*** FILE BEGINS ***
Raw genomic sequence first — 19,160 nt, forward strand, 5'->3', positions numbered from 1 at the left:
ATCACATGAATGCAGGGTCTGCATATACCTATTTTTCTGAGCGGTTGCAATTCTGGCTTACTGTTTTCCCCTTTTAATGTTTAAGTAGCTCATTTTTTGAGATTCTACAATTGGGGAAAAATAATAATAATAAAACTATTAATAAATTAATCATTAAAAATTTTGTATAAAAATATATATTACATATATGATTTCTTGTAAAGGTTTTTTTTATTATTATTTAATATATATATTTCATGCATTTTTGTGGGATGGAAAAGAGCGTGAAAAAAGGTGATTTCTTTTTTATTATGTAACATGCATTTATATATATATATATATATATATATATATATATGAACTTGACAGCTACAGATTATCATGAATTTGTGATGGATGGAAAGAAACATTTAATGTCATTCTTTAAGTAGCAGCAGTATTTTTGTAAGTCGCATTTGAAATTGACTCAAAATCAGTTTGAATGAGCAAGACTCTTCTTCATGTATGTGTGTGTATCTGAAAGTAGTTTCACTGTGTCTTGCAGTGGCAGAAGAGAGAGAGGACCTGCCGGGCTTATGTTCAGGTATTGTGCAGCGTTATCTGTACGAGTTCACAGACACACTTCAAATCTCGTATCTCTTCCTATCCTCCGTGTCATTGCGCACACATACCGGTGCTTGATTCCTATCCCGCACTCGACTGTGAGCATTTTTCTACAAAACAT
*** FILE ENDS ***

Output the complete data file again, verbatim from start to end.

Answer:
Raw genomic sequence first — 19,160 nt, forward strand, 5'->3', positions numbered from 1 at the left:
ATCACATGAATGCAGGGTCTGCATATACCTATTTTTCTGAGCGGTTGCAATTCTGGCTTACTGTTTTCCCCTTTTAATGTTTAAGTAGCTCATTTTTTGAGATTCTACAATTGGGGAAAAATAATAATAATAAAACTATTAATAAATTAATCATTAAAAATTTTGTATAAAAATATATATTACATATATGATTTCTTGTAAAGGTTTTTTTTATTATTATTTAATATATATATTTCATGCATTTTTGTGGGATGGAAAAGAGCGTGAAAAAAGGTGATTTCTTTTTTATTATGTAACATGCATTTATATATATATATATATATATATATATATATATGAACTTGACAGCTACAGATTATCATGAATTTGTGATGGATGGAAAGAAACATTTAATGTCATTCTTTAAGTAGCAGCAGTATTTTTGTAAGTCGCATTTGAAATTGACTCAAAATCAGTTTGAATGAGCAAGACTCTTCTTCATGTATGTGTGTGTATCTGAAAGTAGTTTCACTGTGTCTTGCAGTGGCAGAAGAGAGAGAGGACCTGCCGGGCTTATGTTCAGGTATTGTGCAGCGTTATCTGTACGAGTTCACAGACACACTTCAAATCTCGTATCTCTTCCTATCCTCCGTGTCATTGCGCACACATACCGGTGCTTGATTCCTATCCCGCACTCGACTGTGAGCATTTTTCTACAAAACAT